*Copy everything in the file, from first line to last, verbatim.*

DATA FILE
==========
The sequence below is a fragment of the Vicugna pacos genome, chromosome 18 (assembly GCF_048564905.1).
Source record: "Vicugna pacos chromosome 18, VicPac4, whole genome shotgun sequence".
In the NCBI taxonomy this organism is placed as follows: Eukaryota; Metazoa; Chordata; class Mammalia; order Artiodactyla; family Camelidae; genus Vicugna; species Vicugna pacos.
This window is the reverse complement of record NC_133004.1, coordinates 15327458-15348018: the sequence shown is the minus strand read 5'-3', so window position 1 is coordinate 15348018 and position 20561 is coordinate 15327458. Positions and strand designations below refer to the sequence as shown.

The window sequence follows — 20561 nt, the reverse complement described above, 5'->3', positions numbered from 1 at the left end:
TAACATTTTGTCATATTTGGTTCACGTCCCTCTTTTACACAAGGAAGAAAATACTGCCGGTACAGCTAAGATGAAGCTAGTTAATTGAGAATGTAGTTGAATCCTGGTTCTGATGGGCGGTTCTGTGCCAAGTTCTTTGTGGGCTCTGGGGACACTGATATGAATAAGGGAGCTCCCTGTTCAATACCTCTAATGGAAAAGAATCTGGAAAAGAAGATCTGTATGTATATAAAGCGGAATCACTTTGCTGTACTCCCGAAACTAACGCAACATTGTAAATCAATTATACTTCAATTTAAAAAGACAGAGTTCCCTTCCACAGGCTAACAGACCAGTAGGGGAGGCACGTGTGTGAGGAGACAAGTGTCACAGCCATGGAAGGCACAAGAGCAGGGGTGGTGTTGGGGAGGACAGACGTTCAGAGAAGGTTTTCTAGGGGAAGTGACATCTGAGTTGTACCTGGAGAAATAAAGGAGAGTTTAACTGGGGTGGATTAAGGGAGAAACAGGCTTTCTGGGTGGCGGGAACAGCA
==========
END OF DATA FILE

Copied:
The sequence below is a fragment of the Vicugna pacos genome, chromosome 18 (assembly GCF_048564905.1).
Source record: "Vicugna pacos chromosome 18, VicPac4, whole genome shotgun sequence".
In the NCBI taxonomy this organism is placed as follows: Eukaryota; Metazoa; Chordata; class Mammalia; order Artiodactyla; family Camelidae; genus Vicugna; species Vicugna pacos.
This window is the reverse complement of record NC_133004.1, coordinates 15327458-15348018: the sequence shown is the minus strand read 5'-3', so window position 1 is coordinate 15348018 and position 20561 is coordinate 15327458. Positions and strand designations below refer to the sequence as shown.

The window sequence follows — 20561 nt, the reverse complement described above, 5'->3', positions numbered from 1 at the left end:
TAACATTTTGTCATATTTGGTTCACGTCCCTCTTTTACACAAGGAAGAAAATACTGCCGGTACAGCTAAGATGAAGCTAGTTAATTGAGAATGTAGTTGAATCCTGGTTCTGATGGGCGGTTCTGTGCCAAGTTCTTTGTGGGCTCTGGGGACACTGATATGAATAAGGGAGCTCCCTGTTCAATACCTCTAATGGAAAAGAATCTGGAAAAGAAGATCTGTATGTATATAAAGCGGAATCACTTTGCTGTACTCCCGAAACTAACGCAACATTGTAAATCAATTATACTTCAATTTAAAAAGACAGAGTTCCCTTCCACAGGCTAACAGACCAGTAGGGGAGGCACGTGTGTGAGGAGACAAGTGTCACAGCCATGGAAGGCACAAGAGCAGGGGTGGTGTTGGGGAGGACAGACGTTCAGAGAAGGTTTTCTAGGGGAAGTGACATCTGAGTTGTACCTGGAGAAATAAAGGAGAGTTTAACTGGGGTGGATTAAGGGAGAAACAGGCTTTCTGGGTGGCGGGAACAGCA